Fourthly, the Treaty on the Non-Proliferation of Nuclear Weapons is the cornerstone of the international non-proliferation regime. Its universality, authority and effectiveness should be enhanced on a continuous basis. The goals related to the Treaty’s three main pillars, namely, nuclear disarmament, nuclear non-proliferation and the peaceful uses of nuclear energy, should be promoted in a comprehensive and balanced manner. The nuclear-weapon States should fulfill their nuclear disarmament obligations in earnest and reduce the role of nuclear weapons. While honoring their obligations in non-proliferation, all countries are entitled to enjoy the fruits of peaceful use of the related technologies. We need to establish and refine the relevant international norms on non-proliferation in the light of the evolving dynamics of counter-terrorism and take substantive measures to prevent WMDs and related materials and technologies from falling into the hands of terrorists.
Fifthly, to give fresh impetus to the implementation of resolution 1540 (2004). Resolution 1540, which was the first of its kind devoted to non-proliferation adopted by the Security Council, reflects the consensus among States on the issue of non-proliferation. In the context of the new challenges facing the non-proliferation effort, the international community should conduct the comprehensive review of its implementation in strict adherence to the mandate of the resolution to the letter. The comprehensive review should focus on the issue of preventing proliferation by non-State actors and should be conducive to maintaining State’s leading role in the prevention of proliferation, to making the assistance provided by the Committee established pursuant to resolution 1540 (2004) more productive and to strengthening capacity-building in developing countries for the implementation of the resolution.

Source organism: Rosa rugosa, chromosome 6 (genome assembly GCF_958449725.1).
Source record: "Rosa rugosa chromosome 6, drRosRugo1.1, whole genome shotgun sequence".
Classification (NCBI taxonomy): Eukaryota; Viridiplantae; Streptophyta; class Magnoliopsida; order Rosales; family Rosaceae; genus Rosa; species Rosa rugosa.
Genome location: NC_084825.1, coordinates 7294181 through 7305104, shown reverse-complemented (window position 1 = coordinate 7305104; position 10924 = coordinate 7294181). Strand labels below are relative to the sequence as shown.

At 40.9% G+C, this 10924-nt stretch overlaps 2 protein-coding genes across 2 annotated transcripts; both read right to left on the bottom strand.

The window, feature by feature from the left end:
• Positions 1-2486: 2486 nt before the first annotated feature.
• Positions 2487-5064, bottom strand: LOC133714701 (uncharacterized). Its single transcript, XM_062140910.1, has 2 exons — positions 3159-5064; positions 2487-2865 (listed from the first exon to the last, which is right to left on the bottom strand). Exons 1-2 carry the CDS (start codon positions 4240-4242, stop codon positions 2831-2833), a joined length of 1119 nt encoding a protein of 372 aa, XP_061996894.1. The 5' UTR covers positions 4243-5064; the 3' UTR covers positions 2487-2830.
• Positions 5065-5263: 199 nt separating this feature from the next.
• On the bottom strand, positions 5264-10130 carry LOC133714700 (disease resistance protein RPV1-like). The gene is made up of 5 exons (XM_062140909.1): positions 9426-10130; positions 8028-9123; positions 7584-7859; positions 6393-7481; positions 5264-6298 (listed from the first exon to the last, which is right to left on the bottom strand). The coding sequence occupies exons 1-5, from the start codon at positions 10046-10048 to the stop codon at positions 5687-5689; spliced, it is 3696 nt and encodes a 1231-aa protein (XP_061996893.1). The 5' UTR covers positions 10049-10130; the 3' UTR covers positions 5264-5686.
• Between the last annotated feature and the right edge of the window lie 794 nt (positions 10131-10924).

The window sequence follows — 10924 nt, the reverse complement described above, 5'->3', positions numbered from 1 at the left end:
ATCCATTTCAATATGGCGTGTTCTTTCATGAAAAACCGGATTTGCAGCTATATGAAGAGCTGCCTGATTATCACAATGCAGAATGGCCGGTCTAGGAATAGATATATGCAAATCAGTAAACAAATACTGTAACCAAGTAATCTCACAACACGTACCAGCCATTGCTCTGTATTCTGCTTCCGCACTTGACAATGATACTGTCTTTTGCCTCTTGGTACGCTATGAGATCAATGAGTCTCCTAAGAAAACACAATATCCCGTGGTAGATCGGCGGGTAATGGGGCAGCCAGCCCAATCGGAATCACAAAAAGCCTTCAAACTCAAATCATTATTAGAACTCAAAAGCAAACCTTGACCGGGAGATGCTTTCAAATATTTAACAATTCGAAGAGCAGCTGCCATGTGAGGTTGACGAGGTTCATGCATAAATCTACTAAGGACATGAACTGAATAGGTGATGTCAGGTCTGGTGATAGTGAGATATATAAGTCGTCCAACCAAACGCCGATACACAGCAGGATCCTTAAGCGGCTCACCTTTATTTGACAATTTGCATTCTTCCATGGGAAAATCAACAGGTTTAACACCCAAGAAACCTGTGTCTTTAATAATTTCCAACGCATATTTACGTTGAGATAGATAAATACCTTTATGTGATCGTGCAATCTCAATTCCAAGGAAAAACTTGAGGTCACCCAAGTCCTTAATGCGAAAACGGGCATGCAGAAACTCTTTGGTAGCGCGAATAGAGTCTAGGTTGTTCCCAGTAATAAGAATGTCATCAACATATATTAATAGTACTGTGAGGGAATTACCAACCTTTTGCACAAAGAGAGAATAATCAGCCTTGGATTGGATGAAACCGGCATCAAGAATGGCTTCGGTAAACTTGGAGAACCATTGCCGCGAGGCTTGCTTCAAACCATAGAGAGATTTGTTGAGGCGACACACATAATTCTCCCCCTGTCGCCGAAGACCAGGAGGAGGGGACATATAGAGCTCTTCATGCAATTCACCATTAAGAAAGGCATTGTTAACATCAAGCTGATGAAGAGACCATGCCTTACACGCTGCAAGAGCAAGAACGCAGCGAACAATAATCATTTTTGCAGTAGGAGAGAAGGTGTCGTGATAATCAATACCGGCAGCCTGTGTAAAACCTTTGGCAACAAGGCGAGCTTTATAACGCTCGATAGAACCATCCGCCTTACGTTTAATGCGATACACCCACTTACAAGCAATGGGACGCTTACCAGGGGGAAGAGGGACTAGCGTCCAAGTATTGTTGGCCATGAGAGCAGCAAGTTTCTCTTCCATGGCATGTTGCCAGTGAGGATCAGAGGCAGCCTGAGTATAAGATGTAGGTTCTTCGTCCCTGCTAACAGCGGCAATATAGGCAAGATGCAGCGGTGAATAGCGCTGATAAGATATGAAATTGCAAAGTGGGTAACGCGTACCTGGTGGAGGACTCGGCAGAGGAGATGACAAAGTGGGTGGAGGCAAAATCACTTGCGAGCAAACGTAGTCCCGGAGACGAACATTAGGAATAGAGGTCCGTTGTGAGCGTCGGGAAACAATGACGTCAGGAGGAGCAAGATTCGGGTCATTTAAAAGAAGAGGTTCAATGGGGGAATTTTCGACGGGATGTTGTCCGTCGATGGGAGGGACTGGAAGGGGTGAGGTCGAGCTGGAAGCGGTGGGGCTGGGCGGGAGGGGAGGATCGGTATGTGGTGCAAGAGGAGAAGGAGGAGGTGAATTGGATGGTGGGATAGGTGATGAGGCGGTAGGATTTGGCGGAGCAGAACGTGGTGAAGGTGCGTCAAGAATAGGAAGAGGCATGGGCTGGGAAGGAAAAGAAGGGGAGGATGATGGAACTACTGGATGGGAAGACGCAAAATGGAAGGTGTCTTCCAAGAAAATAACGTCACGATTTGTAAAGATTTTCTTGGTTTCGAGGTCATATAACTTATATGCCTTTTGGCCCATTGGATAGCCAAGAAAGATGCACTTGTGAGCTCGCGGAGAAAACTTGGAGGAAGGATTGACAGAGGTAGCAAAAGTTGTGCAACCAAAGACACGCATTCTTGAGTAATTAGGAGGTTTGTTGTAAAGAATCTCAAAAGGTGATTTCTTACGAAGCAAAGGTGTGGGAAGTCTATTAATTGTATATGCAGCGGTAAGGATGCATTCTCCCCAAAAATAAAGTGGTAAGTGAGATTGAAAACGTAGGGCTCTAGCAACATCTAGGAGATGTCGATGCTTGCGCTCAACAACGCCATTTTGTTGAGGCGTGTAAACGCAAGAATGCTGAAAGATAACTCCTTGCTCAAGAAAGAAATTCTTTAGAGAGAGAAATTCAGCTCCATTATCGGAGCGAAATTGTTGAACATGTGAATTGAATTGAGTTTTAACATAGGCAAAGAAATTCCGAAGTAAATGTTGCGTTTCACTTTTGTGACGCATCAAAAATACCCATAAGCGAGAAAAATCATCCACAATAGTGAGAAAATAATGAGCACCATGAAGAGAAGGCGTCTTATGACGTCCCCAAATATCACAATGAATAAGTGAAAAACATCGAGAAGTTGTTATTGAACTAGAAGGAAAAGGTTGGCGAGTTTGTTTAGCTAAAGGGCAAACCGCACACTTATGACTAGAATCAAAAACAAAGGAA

As a participating builder of, and a contributor to, the existing international system, China is firmly opposed to the proliferation of WMDs and their means of delivery, fulfils its international non-proliferation obligations with rigorous discipline and is an active player in both international and regional cooperation. China supports efforts to build nuclear -weapon-free zones. We have ratified the Protocol to the Treaty on a Nuclear-Weapon-Free Zone in Central Asia and have resolved all outstanding issues related to the Protocol to the Treaty on a Nuclear-Weapon-Free Zone in Southeast Asia, which we look forward to signing at an early date. China is supportive of the early convening of an international conference for a WMD-free zone in the Middle East.
China attaches great importance to the implementation of resolution 1540 (2004). We have been actively involved in the comprehensive review process and the work of the 1540 Committee and its Group of Experts. In September 2015, China hosted an event in cooperation within the 1540 Committee, namely, training for the non-proliferation focal points in the Asia-Pacific region, which is an important contribution to enhancing capacity-building in the countries of the region for the implementation of the resolution.
In the current circumstances, countries around the world are evolving into a community with a shared future and converging interests, but facing a common peril and safety issues. An effective response to non-proliferation challenges requires unreserved cooperation across the international community. China will continue to work with the international community and do its part to help improve and develop the international non-proliferation regime for the maintenance of international peace and security.